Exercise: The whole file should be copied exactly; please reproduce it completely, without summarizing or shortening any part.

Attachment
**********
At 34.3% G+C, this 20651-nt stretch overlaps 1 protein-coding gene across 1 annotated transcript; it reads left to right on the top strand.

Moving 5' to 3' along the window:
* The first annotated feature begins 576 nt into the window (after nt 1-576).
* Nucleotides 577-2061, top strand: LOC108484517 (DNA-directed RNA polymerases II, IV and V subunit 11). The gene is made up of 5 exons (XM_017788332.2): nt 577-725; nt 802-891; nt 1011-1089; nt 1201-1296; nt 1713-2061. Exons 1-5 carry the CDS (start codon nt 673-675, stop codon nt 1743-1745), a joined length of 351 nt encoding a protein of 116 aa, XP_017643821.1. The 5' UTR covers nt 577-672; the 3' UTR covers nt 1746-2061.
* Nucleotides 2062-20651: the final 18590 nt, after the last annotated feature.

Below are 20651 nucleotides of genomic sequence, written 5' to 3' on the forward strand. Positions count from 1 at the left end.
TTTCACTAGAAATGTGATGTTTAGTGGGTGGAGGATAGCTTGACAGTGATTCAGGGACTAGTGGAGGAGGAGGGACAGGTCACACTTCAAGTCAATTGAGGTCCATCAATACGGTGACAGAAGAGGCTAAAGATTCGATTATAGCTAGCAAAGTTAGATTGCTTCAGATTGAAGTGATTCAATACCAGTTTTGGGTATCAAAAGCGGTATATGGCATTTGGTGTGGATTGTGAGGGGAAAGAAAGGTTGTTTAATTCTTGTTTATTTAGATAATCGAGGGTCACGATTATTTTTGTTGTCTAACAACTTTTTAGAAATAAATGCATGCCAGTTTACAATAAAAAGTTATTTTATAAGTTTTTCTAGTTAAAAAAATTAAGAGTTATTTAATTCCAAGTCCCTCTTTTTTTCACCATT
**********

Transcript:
At 34.3% G+C, this 20651-nt stretch overlaps 1 protein-coding gene across 1 annotated transcript; it reads left to right on the top strand.

Moving 5' to 3' along the window:
* The first annotated feature begins 576 nt into the window (after nt 1-576).
* Nucleotides 577-2061, top strand: LOC108484517 (DNA-directed RNA polymerases II, IV and V subunit 11). The gene is made up of 5 exons (XM_017788332.2): nt 577-725; nt 802-891; nt 1011-1089; nt 1201-1296; nt 1713-2061. Exons 1-5 carry the CDS (start codon nt 673-675, stop codon nt 1743-1745), a joined length of 351 nt encoding a protein of 116 aa, XP_017643821.1. The 5' UTR covers nt 577-672; the 3' UTR covers nt 1746-2061.
* Nucleotides 2062-20651: the final 18590 nt, after the last annotated feature.

Below are 20651 nucleotides of genomic sequence, written 5' to 3' on the forward strand. Positions count from 1 at the left end.
TTTCACTAGAAATGTGATGTTTAGTGGGTGGAGGATAGCTTGACAGTGATTCAGGGACTAGTGGAGGAGGAGGGACAGGTCACACTTCAAGTCAATTGAGGTCCATCAATACGGTGACAGAAGAGGCTAAAGATTCGATTATAGCTAGCAAAGTTAGATTGCTTCAGATTGAAGTGATTCAATACCAGTTTTGGGTATCAAAAGCGGTATATGGCATTTGGTGTGGATTGTGAGGGGAAAGAAAGGTTGTTTAATTCTTGTTTATTTAGATAATCGAGGGTCACGATTATTTTTGTTGTCTAACAACTTTTTAGAAATAAATGCATGCCAGTTTACAATAAAAAGTTATTTTATAAGTTTTTCTAGTTAAAAAAATTAAGAGTTATTTAATTCCAAGTCCCTCTTTTTTTCACCATT